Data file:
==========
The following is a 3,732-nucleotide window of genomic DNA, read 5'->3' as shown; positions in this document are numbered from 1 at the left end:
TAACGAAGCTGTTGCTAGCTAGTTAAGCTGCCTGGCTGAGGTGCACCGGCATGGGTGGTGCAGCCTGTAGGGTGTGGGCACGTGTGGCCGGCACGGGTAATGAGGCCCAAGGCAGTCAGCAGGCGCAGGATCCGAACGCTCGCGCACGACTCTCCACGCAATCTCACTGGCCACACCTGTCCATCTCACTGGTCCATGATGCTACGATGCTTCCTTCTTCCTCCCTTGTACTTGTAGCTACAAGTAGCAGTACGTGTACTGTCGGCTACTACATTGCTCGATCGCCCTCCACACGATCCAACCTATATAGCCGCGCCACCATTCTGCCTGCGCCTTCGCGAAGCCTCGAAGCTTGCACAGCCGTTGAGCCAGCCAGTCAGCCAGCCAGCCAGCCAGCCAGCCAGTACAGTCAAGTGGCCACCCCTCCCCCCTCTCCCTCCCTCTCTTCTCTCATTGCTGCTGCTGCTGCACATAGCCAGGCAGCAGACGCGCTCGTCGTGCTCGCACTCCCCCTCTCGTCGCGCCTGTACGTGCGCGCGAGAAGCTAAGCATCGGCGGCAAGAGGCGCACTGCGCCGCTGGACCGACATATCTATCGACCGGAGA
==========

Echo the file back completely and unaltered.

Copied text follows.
The following is a 3,732-nucleotide window of genomic DNA, read 5'->3' as shown; positions in this document are numbered from 1 at the left end:
TAACGAAGCTGTTGCTAGCTAGTTAAGCTGCCTGGCTGAGGTGCACCGGCATGGGTGGTGCAGCCTGTAGGGTGTGGGCACGTGTGGCCGGCACGGGTAATGAGGCCCAAGGCAGTCAGCAGGCGCAGGATCCGAACGCTCGCGCACGACTCTCCACGCAATCTCACTGGCCACACCTGTCCATCTCACTGGTCCATGATGCTACGATGCTTCCTTCTTCCTCCCTTGTACTTGTAGCTACAAGTAGCAGTACGTGTACTGTCGGCTACTACATTGCTCGATCGCCCTCCACACGATCCAACCTATATAGCCGCGCCACCATTCTGCCTGCGCCTTCGCGAAGCCTCGAAGCTTGCACAGCCGTTGAGCCAGCCAGTCAGCCAGCCAGCCAGCCAGCCAGCCAGTACAGTCAAGTGGCCACCCCTCCCCCCTCTCCCTCCCTCTCTTCTCTCATTGCTGCTGCTGCTGCACATAGCCAGGCAGCAGACGCGCTCGTCGTGCTCGCACTCCCCCTCTCGTCGCGCCTGTACGTGCGCGCGAGAAGCTAAGCATCGGCGGCAAGAGGCGCACTGCGCCGCTGGACCGACATATCTATCGACCGGAGA